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Jumanji

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All-Reviews.com Movie Review: Jumanji

Starring: Robin Williams, Bradley Pierce
Director: Joe Johnston
Rated: PG
RunTime: 104 Minutes
Release Date: December 1995
Genres: Kids, Family, Sci-Fi/Fantasy


*Also starring: Kirsten Dunst, Bonnie Hunt, Bebe Neuwirth, Jonathan Hyde, David Alan Grier, Patricia Clarkson, Adam Hann-Byrd, Laura Bell Bundy



Review by Andrew Hicks
2½ stars out of 4

While I was watching this video, my mom walked into the room to get something. She looked at the screen and asked, "JUMANJI?" I replied, "No thanks, I just ate." I have no idea what that's supposed to mean, of course, but it sounded nice enough. And so did this movie, from the pictures and copy on the back of the box. But when I actually watched JUMANJI, I found out it was far from perfect. Jumanji is some kind of magic board game (not the one where you take turns stacking blocks until they fall over -- that's Jenga, soon to be a major motion picture) that lures children into rolling the dice, by which point the only way to rid yourself of the game's consequences is to finish.

Alan digs up the game outside his dad's shoe factory and plays it one night his friend Sarah. It turns out when you roll the dice a really bad poem comes up on the board. That's torture enough, but after Sarah rolls, a couple hundred bats fly out. Alan rolls and gets sucked into the game. Sarah runs away, screaming, and spends the next twenty-six years of her lvince herself the event never happened.

Then, in 1995, two kids who have just moved into the mansion with their Aunt Lilith (Bebe Neuwirth, who could probably help Sarah with the therapy) discover the magic of Jumanji. Judy (Kirsten Dunst) rolls and three giant mosquitoes attack them. Peter rolls and a bunch of computer-animated monkeys materialize to destroy their kitchen. The kids then find out the rule about having to finish the game and are therefore forced to continue playing.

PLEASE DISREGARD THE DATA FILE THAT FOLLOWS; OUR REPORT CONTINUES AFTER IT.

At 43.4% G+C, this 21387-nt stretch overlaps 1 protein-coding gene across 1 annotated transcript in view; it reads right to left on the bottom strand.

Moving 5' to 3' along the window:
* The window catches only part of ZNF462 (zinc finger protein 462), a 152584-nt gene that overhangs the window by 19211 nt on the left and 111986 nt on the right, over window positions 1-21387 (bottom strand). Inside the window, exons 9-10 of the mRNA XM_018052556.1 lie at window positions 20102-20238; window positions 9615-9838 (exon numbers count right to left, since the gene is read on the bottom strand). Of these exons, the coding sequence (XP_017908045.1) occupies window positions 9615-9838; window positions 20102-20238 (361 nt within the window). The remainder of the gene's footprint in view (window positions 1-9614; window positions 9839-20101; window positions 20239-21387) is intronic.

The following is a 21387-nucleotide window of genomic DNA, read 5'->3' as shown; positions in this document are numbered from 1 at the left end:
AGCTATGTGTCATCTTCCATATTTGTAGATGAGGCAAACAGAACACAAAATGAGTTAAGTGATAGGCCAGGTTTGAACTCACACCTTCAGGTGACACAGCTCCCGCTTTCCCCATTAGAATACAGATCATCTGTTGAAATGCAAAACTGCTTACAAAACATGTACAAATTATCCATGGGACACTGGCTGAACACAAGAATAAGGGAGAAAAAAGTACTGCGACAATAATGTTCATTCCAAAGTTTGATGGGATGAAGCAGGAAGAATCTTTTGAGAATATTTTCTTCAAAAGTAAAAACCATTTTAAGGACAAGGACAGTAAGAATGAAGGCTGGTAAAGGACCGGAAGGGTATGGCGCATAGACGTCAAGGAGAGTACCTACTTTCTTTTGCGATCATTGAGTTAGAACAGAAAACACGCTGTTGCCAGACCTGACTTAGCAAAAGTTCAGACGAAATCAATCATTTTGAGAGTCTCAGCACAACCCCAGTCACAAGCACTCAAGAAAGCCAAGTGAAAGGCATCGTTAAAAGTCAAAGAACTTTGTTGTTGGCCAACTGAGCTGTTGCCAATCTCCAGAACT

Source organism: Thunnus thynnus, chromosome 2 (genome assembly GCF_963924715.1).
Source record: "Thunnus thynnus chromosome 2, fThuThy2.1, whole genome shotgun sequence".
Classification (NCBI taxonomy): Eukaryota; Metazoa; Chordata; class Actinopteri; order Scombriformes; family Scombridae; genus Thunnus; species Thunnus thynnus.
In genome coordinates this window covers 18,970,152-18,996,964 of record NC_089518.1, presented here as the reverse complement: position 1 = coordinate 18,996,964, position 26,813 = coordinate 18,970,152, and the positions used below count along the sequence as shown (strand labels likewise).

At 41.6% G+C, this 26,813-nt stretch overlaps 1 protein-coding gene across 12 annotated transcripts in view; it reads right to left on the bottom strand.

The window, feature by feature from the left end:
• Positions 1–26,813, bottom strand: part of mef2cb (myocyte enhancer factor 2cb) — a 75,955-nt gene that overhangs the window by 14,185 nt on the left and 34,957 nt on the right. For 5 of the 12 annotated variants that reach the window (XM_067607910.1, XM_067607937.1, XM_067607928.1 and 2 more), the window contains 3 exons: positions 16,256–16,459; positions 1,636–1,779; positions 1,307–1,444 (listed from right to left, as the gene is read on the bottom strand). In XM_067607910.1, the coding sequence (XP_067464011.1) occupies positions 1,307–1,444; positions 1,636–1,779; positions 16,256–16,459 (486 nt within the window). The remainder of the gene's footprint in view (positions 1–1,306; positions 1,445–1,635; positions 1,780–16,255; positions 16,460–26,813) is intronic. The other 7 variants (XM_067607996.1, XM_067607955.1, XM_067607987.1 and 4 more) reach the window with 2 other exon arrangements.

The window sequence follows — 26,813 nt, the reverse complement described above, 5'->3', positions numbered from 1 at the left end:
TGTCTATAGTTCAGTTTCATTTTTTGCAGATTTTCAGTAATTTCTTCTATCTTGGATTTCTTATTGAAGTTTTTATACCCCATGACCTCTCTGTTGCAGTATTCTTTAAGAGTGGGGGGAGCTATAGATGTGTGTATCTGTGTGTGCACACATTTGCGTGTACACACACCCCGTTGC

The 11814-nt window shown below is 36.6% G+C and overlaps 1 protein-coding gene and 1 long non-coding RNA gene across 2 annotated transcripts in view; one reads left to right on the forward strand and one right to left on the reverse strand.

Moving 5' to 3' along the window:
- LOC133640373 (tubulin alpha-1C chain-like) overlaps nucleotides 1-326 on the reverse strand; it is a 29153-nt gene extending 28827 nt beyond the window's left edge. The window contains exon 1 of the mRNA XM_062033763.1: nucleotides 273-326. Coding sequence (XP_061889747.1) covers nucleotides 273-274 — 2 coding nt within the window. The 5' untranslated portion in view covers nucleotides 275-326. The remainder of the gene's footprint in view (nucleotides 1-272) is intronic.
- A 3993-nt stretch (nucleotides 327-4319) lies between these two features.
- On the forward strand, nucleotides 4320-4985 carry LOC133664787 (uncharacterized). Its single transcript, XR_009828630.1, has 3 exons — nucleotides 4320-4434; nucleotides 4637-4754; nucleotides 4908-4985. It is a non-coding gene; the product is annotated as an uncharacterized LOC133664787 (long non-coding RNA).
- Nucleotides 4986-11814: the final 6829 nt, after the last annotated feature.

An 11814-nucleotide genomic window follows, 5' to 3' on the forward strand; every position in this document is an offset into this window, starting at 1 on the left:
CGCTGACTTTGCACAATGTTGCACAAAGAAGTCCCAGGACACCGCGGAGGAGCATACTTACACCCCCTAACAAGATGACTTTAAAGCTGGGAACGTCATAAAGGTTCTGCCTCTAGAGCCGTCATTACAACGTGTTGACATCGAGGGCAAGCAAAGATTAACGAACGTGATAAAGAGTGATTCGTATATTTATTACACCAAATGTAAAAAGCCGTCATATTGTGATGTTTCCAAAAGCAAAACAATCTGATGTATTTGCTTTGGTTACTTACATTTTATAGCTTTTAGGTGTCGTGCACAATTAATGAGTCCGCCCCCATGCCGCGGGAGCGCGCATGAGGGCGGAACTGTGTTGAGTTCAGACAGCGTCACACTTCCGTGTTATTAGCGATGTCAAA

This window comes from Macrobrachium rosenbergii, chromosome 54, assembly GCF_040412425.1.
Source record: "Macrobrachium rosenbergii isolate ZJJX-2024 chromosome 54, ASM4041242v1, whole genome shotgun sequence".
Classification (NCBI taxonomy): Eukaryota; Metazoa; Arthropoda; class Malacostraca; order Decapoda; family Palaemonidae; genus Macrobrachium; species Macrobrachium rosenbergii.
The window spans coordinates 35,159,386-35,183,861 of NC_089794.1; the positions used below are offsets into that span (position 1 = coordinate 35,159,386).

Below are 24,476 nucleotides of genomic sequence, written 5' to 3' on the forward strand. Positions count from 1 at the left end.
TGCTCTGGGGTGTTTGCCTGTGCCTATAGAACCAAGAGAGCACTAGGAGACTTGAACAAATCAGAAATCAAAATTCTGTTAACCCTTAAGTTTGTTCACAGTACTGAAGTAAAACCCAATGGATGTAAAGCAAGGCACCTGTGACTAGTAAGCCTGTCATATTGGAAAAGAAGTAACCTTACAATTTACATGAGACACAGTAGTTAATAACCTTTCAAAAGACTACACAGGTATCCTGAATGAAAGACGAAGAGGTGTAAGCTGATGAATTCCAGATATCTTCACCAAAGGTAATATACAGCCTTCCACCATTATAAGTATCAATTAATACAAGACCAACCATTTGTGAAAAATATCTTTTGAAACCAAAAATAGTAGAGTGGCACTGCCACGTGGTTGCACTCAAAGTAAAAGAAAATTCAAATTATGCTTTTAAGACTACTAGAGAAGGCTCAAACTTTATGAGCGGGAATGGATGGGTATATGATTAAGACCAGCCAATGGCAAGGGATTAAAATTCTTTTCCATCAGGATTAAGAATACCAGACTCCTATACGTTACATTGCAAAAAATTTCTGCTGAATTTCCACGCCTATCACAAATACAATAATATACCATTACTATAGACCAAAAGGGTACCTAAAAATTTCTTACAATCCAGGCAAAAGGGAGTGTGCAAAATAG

On the next roll, out comes a lion. Next comes Alan himself (Robin Williams), now a fully-grown savage with a long beard and a bushier mane than the lion. But he isn't homefree yet, he still has to finish the game he started back in 1969, along with psychic friend Sarah (Bonnie Hunt). That's when the real fun begins, as the game spits out an English bounty hunter, a stampede, a monsoon and -- worst of all -- a card reading "Go Directly to Jail; Do Not Pass Go, Do Not Collect $200." That Uncle Pennybags is a bastard, ain't he?

JUMANJI is a fairly decent action film weighted down by a few key factors. First of all, Robin Williams shows none of his usual manic charisma, playing with laughable seriousness the role of someone trapped in a board game for over a quarter of a century. Second, the special effects are just so damn fake-looking. In a movie like this, as in JURASSIC PARK or TWISTER, the effects are the main draw. Computer animation hasn't been this obvious since that "Money For Nothing" video.

Finally, the ending is a complete sell-out. They spend at least fifteen minutes trying to establish the happiest possible ending to the game, one which involves time travel and knowledge of the future. If the BACK TO THE FUTURE trilogy has taught us anything, it's that changing past events screws up the future, and the glaring obviousness of the JUMANJI ending raises hundreds more questions about the outcome of its characters than it answers. I guess it's my fault for actually _thinking_ during the movie.

Copyright 1996 Andrew Hicks

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